The majority of SN managers (72.2%) had adequate nutrition literacy skills as measured by an adapted version of a previously validated instrument based on interpreting a food label. For the 10 nutrition knowledge statements developed through this research process, results indicate that knowledge was more compromised, including 22.7% with low nutrition knowledge (0-5 questions correct), 45.0% with limited nutrition knowledge (6-7 questions correct), and 32.3% with adequate nutrition knowledge (8-10 questions correct).
For the perceived barriers regarding nutrition information, the overall scale mean 3.33 (SD=1.15) and individual statements were between neutral and somewhat agree. As indicated by a mean score of 4.57 (SD = 0.68), respondents felt strongly that they played an important role in school wellness; however, the mean confidence rating 3.76 (SD = 0.72) for making nutrition related decisions was notably lower. These findings imply that SN managers may desire to play a positive role in school wellness programs, but may lack the training and confidence to contribute.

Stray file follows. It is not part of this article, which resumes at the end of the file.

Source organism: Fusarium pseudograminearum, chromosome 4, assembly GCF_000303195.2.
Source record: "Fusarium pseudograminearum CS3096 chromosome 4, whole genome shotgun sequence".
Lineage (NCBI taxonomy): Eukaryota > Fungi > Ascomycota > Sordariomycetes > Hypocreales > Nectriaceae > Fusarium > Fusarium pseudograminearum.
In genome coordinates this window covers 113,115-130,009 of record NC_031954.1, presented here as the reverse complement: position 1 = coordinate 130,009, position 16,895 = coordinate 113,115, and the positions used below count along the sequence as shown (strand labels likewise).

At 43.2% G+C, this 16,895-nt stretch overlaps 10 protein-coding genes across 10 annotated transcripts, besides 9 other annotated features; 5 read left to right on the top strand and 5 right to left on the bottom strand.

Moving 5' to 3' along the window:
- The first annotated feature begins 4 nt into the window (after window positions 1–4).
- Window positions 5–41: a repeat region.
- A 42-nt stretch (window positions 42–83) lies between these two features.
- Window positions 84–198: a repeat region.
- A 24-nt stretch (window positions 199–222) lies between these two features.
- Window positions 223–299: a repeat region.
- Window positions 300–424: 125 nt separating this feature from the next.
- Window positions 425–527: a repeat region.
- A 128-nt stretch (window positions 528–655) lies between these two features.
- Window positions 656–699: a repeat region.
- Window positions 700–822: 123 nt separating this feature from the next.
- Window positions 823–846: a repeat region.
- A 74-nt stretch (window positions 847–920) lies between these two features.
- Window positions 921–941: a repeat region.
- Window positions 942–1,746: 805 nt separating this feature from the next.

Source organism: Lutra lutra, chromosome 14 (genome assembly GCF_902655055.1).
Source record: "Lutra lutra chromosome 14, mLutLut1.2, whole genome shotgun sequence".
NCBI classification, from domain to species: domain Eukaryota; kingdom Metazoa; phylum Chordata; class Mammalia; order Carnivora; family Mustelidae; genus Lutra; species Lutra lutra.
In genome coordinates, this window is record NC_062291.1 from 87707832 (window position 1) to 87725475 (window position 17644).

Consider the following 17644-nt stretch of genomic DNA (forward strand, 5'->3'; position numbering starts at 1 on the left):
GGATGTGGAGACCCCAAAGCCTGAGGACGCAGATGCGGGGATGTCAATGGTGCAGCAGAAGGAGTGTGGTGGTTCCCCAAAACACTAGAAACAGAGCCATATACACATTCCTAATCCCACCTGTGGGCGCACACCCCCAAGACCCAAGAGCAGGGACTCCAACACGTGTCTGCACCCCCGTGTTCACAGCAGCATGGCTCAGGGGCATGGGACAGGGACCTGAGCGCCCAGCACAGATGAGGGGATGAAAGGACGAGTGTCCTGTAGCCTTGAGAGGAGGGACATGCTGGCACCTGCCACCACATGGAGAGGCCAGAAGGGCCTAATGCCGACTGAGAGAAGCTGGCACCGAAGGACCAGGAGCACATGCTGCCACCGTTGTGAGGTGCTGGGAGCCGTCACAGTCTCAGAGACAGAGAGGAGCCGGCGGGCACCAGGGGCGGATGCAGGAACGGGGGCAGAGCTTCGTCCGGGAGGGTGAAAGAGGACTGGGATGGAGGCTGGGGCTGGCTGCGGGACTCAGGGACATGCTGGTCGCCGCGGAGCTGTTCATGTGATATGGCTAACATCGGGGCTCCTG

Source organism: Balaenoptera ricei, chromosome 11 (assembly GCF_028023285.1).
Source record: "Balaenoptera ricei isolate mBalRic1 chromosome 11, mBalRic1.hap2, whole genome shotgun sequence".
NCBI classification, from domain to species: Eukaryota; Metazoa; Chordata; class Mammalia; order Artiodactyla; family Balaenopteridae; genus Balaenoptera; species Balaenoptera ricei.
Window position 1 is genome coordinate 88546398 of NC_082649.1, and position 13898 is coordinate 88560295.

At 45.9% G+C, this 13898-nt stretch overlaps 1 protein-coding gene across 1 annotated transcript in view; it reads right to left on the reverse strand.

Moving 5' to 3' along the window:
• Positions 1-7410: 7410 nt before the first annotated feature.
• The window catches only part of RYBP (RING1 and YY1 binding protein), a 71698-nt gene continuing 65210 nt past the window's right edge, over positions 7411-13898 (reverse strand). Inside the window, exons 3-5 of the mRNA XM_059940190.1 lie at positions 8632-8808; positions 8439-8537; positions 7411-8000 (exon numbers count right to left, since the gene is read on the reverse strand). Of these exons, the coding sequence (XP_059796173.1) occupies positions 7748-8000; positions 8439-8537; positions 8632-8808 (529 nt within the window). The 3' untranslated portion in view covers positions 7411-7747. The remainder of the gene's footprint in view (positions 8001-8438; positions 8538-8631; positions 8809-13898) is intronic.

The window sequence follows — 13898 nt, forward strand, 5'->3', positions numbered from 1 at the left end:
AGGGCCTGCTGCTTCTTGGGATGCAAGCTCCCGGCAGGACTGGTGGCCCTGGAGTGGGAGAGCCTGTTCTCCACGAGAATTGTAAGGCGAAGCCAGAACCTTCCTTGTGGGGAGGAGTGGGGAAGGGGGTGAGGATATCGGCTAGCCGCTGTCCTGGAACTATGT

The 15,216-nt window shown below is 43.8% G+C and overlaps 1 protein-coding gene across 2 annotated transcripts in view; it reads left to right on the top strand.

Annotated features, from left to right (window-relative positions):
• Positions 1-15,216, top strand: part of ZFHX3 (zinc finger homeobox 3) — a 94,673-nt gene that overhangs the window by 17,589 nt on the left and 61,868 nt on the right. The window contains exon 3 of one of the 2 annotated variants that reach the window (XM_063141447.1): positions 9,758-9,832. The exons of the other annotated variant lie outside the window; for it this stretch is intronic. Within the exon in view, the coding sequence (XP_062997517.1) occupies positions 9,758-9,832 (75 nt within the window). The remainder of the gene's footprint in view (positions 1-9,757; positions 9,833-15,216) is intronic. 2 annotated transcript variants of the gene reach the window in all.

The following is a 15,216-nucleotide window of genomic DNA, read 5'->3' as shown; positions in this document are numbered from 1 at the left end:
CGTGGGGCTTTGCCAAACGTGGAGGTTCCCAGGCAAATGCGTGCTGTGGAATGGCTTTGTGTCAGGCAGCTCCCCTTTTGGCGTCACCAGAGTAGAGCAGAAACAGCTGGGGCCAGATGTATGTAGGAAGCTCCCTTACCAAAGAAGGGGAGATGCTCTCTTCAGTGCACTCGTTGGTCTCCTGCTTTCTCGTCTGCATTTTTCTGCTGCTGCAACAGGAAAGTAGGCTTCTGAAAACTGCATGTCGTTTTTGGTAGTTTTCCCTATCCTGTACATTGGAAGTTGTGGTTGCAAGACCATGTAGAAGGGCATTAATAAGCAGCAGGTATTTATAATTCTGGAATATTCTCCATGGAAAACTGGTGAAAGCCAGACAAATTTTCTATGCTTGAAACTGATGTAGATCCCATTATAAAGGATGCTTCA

This study provides a foundation to explore the causes and consequences associated with nutrition literacy within the context of child nutrition programs. In today’s SN program environment, nutrition excellence is mandatory. While the traditional SN manager continues to have responsibilities related to food production and the quality of services, the role has also expanded to include the expectation that the SN manager is a key resource for the nutritional quality related to children. Therefore, it is critical that state agencies, the USDA, and other training professionals reduce the barrier associated with locating and comprehending complex nutrition information and explore ways of making reliable sources of nutrition information easily accessible and pertinent to the needs of SN managers and the children and teachers they serve.
Identification of Best Practices for Serving Students with Special Food and/or Nutrition Needs in School Nutrition Programs
The purpose of this research project was to identify goals and to establish best practices for SN programs that serve students with special food and/or nutrition needs. This project builds on a recent study conducted by the National Food Service Management Institute, Applied Research Division (NFSMI, ARD) that investigated the prevalence, barriers, and training resources needed to serve school-aged children with special food and/or nutrition needs. Four practice categories were identified: (1) District/School Accountability; (2) School Nutrition Responsibility; (3) Information Resources; and (4) Environmental Considerations.